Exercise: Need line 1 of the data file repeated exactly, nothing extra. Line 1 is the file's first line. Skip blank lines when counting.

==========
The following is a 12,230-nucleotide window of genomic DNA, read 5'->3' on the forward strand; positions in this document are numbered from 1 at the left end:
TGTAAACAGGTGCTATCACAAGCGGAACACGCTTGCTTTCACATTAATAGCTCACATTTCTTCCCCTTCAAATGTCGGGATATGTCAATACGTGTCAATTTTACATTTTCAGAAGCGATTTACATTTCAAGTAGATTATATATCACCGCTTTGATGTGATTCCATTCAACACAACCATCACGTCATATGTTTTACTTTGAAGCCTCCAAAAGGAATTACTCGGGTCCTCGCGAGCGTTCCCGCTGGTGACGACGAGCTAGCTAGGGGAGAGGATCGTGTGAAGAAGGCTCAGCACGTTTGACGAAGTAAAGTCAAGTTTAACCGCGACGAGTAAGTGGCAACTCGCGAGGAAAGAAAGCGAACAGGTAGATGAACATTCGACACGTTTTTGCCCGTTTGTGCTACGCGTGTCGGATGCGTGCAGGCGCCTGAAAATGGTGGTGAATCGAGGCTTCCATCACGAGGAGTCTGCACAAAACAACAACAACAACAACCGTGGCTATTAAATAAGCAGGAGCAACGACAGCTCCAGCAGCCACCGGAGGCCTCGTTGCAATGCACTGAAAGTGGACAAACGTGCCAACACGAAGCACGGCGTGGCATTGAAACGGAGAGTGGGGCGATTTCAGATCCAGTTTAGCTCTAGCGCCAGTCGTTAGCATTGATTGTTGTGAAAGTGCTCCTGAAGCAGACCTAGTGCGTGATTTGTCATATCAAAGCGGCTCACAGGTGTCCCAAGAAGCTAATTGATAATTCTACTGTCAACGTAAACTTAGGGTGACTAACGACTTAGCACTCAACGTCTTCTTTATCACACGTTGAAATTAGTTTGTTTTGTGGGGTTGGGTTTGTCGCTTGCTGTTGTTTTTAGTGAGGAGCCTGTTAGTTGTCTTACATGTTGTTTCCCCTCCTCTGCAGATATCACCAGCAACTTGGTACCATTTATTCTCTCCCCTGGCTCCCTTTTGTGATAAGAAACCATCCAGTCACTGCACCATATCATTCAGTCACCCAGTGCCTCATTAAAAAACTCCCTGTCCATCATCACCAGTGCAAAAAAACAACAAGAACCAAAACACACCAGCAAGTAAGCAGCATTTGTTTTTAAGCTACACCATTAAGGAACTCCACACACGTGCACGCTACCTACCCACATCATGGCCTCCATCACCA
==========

The following is a 12,230-nucleotide window of genomic DNA, read 5'->3' on the forward strand; positions in this document are numbered from 1 at the left end: